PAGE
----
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Cookbook author and influencer Jen Balisi’s sisig pizza, which will feature at her pop-up at Alvy’s pizzeria in Kennedy Town, Hong Kong. Photo: Alvy’s pizzeria

3 new Hong Kong food pop-ups you have to try from the city’s rising culinary stars

  • Devon Hou’s interactive eight-course meal at Chef Republic is inspired by key moments in local history, as well as more recent trends
  • Jen Balisi brings her Filipino flavours to Alvy’s pizzeria, while Marco Livoti’s avant garde Italian menu at Test Kitchen features an ‘almost perfect’ risotto

Amid the recent flow of restaurant and bar openings in Hong Kong, a rush of short-term, experimental pop-ups are being held by some of the city’s best young culinary talent, who are making the most of the situation and forging ahead with their vision.

For some, it’s a new chapter brought on by unexpected changes.

Hong Kong-born Devon Hou Wai-yin was the co-executive chef of fine-dining restaurant Cobo House at K11 Musea in Tsim Sha Tsui. When that shut earlier this year, she found a new challenge as the group executive chef of two catering giants, Relish and Gingers.

This month, Hou embarked on one of her biggest projects to date: an immersive dining experience dedicated to the history and flavours of Hong Kong. It will run for the first three weekends in September at the Chef Republic events space in Tin Hau.

Devon Hou (right) with Abby Cadman, who heads both Relish and Gingers. Photo: Relish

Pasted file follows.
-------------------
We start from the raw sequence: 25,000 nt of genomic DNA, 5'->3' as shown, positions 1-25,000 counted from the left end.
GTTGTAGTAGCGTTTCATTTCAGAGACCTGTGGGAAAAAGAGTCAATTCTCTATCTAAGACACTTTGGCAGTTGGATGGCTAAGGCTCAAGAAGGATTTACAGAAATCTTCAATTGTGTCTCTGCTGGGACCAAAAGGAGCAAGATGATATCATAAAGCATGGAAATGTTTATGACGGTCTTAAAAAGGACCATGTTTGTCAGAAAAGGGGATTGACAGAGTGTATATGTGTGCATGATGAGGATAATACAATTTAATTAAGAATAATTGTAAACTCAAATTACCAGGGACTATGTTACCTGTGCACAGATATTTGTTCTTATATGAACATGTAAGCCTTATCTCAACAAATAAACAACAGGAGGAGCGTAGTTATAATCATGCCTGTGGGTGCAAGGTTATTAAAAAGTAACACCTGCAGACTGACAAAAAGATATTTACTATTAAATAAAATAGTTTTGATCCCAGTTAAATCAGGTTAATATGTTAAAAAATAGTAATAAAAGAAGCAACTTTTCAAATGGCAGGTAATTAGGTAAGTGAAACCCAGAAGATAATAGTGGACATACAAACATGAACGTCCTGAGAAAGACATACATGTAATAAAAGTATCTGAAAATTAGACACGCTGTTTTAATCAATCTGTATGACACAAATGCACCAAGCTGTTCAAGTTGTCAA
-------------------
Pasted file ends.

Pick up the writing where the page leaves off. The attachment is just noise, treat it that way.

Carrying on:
Titled “Once Upon a Time in Hong Kong”, the event integrates live performances and audience interaction with an eight-course tasting menu.

Dishes are inspired by key moments in local history – from the opium wars to the Japanese occupation – as well as more recent trends.

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“Our ‘Superfood’ course will reflect that feeling of being surrounded by this trend of eating ‘green’,” Hou says.


“And we can’t talk about memories without mentioning Covid. We’re all still in this challenging historical moment, so we wanted to flip it on its head and make it a fun parody course which our diners will get to see soon.”

It’s a bit of a departure for the catering company, which started doing events in 2019 but has not created a public experience of this scale, says Relish’s founder Abby Cadman.

Opium War by Devon Hou at her pop-up. Photo: Relish
Superfood by Devon Hou at her pop-up. Photo: Relish

The event had been in the works for close to two years, but could not happen until Covid restrictions had relaxed somewhat.

“We hope people will leave knowing a little more about Hong Kong’s history and enjoy dishes they have never eaten before,” Cadman says.

“We want to bring out our guests’ childlike curiosity through different elements between courses throughout the evening and [make them] feel they have really had all of their senses stimulated.”

Meanwhile, for cookbook author and influencer Jen Balisi, who goes by the handle Indulgent Eats on Instagram and TikTok, the flavours of her own international upbringing are reflected in the food she is presenting at a pop-up at Alvy’s pizzeria in Kennedy Town.